The Sindler definition gets at the key element in the conduct of the demagogue, which is the manipulation of language to attract and maintain popular support in service of the demagogue’s unbounded self-interest. The leadership function has become pathologically personalized; personal ends and ambitions are of primary importance to the demagogue. His self-interested ends justify the use of virtually any means—or at least any he could hope to get away with.

Among the consequences is the demagogue’s resistance to institutional and legal limits on that power. In Michael Signer’s words, the demagogue may, as he sees fit, “threaten an outright…break with established rules of conduct, institutions, and even the law.” When an adversary demanded that he heed the state Constitution, Huey Long infamously responded: “I’m the Constitution around here now.” To violate or circumvent the law, the demagogue believes that he requires only the proclaimed validation of the “people” who stand behind him. As James Fennimore Cooper wrote in his 1838 essay “The Demagogue,” it is in “affecting a deep devotion to the interests of the people” that the demagogue claims justification to put those interests “before the Constitution and the laws.”

The demagogue’s aims lead relentlessly toward the maintenance of high-pitched rhetoric and its ready escalation. He is, after all, a leader charged with giving effect to the popular will that he personifies and defending against the barriers wrongly erected against it. If constitutional laws and legal limits must give way, so too must the objections and opposition of adversaries. The demagogue specializes in lashing out. As Arthur Schlesinger Jr. noted of Long, “vilification was his particular weapon.” Joseph McCarthy, another classic American demagogue, specialized in personal attacks guided by a belief that, as his leading biographer has written, he was required to “bludgeon anyone who disagreed with either his methods or his conclusions.”

Of course, many politicians may slip into demagogic speech on specific issues or during election campaigns. The fully fledged demagogue is, however, that kind of politician and leader: Demagoguery constitutes his style of political leadership, a style irreconcilable with the oath to execute his office in trust for others. This is the source of massive political “injuries…done immediately to the Society itself” identified in Federalist No. 65. Theorists who have taken up the subject of the demagogue agree on the seriousness of the damage. So a progressive student of demagoguery, Michael Signer, can agree with the prominent conservative scholar Harvey Mansfield that the demagogue is an “enemy” of democracy.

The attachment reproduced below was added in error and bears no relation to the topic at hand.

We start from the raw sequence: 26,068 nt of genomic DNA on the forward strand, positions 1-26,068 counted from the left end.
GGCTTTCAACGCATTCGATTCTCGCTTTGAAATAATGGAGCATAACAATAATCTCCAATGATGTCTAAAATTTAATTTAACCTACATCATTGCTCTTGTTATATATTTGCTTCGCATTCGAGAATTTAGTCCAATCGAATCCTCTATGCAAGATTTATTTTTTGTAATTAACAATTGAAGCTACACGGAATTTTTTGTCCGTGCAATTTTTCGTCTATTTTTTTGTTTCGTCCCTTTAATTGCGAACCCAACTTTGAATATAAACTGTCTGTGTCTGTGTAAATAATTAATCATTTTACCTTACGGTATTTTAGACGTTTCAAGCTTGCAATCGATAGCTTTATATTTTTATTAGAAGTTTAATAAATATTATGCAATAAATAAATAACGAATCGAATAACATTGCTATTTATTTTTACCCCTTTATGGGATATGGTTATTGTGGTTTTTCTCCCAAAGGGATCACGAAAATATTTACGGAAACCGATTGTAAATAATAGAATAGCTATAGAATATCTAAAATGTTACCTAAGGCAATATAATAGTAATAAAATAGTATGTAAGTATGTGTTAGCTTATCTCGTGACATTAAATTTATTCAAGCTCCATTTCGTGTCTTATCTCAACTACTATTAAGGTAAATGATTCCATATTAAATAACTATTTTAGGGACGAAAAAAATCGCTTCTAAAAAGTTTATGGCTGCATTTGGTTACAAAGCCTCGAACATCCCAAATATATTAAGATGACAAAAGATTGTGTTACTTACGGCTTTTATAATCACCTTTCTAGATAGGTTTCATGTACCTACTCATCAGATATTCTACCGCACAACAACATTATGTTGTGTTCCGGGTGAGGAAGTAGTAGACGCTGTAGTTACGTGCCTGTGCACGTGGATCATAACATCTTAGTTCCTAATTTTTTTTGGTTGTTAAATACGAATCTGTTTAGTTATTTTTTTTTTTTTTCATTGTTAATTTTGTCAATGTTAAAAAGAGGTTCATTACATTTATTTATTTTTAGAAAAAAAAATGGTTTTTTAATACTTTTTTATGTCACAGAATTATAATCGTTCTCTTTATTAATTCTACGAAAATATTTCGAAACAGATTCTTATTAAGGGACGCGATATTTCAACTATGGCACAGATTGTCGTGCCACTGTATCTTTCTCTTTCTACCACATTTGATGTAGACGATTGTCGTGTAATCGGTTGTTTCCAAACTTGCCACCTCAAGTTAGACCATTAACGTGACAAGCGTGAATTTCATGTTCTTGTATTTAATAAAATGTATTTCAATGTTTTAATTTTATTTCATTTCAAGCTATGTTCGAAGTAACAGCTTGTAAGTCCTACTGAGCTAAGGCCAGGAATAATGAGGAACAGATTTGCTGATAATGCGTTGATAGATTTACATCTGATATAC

The Senate’s censure of Joseph McCarthy illustrates the costs of demagoguery and is an example of an institutional response. McCarthy was, of course, a chronic liar: He famously and routinely ignored facts and fabricated others. He was ravenous for publicity and ruthless in its pursuit. He showed scant concern for constitutional or legal limits, and he observed no limits in his attacks on his adversaries and disdain for opposing points of view.

Responding to McCarthy in 1953, former President Harry Truman defined “McCarthyism” as the “rise of the demagogue” who thrived on the “corruption of truth” and “the abandonment of the ‘due process’ of law.” And in calling for McCarthy’s censure, an early and eloquent opponent, Sen. Ralph Flanders of Vermont, urged the Senate to defend itself from “demagogy [sic].” When the Senate did censure McCarthy, it included among the charges his demagoguery, in particular the “abuse” packed with falsehoods that the senator showered on Senate investigating committees and their members. This, the censure resolution stated, had contributed to his obstruction of the “constitutional processes” of the Senate. The injury to these processes was accomplished by words. His offense, Dwight D. Eisenhower wrote years later, was that he was a “vicious demagogue.”

If Congress saw in a president what Truman and the Senate denounced in McCarthy, would it not be able to consider removal from office by impeachment? McCarthy inflicted extensive damage on the political process with his falsehoods: whipping up animosities and divisions that undermined considered public debate and deliberation; trampling on individual constitutional rights; disrupting the functioning of the legislative branch; and seeking to intrude into matters within the jurisdiction of the executive. The Senate acted to isolate and disarm him, and for that purpose censure was sufficient, even if expulsion was an option.

The censure of McCarthy ended his career and his national political influence. While the demagogic executive is not within the grasp of Senate disciplinary rules, he or she is subject to impeachment, and it is not clear why Congress would be unable to meet head-on through the impeachment process the same danger of demagoguery posed to the democratic process; a danger that lawmakers would not tolerate in their own institution.